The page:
5 Barriers To Organizational Changeposted by Anna Mar, March 29, 2013
Organizations only do two things: change and stay the same. It's the organizations that change who own the future.
Change isn't easy. The ability to change is one of the biggest differences between organizations. It's the reason some companies can innovate — while others seem endlessly stuck in the same old patterns.
The following barriers to change are fundamental business gravity. Reduce these barriers and you'll effortlessly move forward. Let these barriers get out of control and you'll sink like a rock.
1. Resistance to ChangePeople resist change (status quo bias). In fact, many people are willing to accept lower pay to get into an organization that's stable (an organization that seldom changes).
Resistance to change often has political motives. People tend to resist changes that originate with political adversaries.
Another reason that people resist change is that they simply think the change is going to make their life worse (e.g. complicate their job).
People may resist change directly (e.g. use political influence) or indirectly (e.g. passive aggressive behavior).
2. Unknown Current StateAn architect wouldn't renovate a building without looking at the existing blueprints.
The culture, processes and systems of large organizations dwarfs the complexity of a building's architecture. Nevertheless, organizations often attempt change without an examination of their current blueprints. This makes it difficult to transition to a future state.
3. IntegrationManaging changes in a large organization has been compared to re-engineering an aircraft while it's in flight.
Change is always a moving target. As you implement a system the business processes it supports will change. As you change an organizational structure, employee turnover will occur in parallel.
Long running changes that have many integration points are extremely failure prone.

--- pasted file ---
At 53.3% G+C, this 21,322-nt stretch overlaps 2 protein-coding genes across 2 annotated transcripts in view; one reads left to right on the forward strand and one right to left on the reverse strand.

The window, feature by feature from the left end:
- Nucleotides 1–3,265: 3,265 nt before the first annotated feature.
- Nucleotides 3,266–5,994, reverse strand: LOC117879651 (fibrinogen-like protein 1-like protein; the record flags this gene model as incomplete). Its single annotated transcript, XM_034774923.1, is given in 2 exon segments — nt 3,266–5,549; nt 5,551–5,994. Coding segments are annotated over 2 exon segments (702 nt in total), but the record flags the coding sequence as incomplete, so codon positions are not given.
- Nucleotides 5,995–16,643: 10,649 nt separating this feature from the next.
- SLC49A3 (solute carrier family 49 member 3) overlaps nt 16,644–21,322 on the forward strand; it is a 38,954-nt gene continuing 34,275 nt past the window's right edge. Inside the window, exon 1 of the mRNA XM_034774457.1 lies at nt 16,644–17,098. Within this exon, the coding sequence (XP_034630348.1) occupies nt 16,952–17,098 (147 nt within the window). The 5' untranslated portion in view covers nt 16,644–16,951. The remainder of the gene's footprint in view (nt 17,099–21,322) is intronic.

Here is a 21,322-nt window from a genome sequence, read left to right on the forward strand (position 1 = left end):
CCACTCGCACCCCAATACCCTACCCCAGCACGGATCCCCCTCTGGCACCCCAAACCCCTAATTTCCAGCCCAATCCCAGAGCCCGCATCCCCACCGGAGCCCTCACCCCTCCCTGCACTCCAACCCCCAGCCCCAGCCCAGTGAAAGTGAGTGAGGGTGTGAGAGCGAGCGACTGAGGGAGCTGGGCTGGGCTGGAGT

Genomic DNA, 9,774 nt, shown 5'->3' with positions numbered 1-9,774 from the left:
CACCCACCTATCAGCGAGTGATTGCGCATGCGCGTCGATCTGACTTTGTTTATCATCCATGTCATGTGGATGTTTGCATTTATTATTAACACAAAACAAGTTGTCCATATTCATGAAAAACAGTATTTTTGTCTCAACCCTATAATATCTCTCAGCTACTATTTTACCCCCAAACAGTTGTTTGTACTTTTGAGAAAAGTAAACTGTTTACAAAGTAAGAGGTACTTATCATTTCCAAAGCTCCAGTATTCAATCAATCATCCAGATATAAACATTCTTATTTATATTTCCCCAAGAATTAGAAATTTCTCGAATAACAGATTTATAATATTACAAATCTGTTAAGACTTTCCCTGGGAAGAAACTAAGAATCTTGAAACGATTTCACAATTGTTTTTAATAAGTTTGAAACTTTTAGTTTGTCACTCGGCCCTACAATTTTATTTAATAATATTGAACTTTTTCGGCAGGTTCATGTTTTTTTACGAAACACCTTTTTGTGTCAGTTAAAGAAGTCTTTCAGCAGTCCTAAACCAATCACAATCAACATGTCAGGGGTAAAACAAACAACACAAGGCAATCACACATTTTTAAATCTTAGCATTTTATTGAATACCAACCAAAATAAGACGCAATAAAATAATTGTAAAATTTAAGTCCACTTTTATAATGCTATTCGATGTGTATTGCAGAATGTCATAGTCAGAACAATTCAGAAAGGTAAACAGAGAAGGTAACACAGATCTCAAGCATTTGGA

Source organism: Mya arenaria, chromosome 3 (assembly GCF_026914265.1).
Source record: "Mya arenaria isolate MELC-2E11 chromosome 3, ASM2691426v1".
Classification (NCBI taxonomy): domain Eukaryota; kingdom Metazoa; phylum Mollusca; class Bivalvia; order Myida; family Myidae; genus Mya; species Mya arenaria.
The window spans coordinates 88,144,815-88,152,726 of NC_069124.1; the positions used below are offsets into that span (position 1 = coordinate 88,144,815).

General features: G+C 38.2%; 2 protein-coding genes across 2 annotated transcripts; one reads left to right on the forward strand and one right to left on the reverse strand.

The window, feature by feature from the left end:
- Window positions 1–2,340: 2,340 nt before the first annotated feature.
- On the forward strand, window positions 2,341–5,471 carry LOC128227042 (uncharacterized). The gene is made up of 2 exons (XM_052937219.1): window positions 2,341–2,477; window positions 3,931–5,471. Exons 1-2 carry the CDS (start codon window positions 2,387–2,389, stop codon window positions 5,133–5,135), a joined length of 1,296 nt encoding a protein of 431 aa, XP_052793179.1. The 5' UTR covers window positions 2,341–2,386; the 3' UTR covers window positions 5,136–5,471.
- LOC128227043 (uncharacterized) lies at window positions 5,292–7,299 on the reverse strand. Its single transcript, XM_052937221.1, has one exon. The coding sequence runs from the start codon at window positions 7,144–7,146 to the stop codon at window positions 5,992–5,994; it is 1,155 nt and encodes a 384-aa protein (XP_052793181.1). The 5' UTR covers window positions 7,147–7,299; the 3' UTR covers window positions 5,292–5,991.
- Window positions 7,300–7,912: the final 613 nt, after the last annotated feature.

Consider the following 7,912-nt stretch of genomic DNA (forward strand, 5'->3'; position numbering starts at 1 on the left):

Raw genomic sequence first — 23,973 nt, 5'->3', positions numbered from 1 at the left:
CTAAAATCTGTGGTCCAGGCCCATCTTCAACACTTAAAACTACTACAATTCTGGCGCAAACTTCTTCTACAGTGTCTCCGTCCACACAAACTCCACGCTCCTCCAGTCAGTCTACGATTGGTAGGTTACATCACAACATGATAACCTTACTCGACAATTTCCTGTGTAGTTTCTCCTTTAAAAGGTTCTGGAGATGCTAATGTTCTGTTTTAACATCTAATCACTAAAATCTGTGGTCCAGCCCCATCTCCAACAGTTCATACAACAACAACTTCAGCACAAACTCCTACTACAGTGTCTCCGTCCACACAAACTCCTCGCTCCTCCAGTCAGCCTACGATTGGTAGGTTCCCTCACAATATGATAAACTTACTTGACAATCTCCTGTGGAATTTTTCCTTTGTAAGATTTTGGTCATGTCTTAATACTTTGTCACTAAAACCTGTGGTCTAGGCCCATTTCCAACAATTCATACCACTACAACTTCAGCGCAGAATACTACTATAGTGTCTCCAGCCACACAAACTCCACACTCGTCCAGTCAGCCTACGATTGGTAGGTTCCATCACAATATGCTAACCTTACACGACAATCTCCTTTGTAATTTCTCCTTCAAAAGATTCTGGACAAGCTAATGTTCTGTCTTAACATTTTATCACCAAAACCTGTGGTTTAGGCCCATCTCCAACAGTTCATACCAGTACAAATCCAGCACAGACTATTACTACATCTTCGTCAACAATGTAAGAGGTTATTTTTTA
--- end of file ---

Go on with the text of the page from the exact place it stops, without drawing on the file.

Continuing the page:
4. Competitive ForcesIn many cases external forces drive organizational change. Competition, external threats, technological change, market conditions and economic forces are all common drivers of change.
Organizations may expedite change in response to external threats. If a competitor releases a product that's 5 years ahead of your products — you may be driven to a extreme pace of change that has a high risk of failure.
5. ComplexityAs organizations develop more complex processes, systems and products — change becomes more challenging. Complexity of change is a fundamental barrier.
Complex changes require diligent and highly effective project, risk, quality, knowledge and change management.
In many cases, organizations simply lack the requisite maturity to tackle a complex change.
A fundamental principle of change management is to never tackle a change that's too complex for your organization.
The many faces of change management.|
Organizations only do two things: change and stay the same. It's the organizations that change who own the future.|
The primary objective of organizational change management is to execute an effective strategy. That's easier to say than do. The following secondary objectives (goals) are how organizations deliver change.|
The fine art of project management.|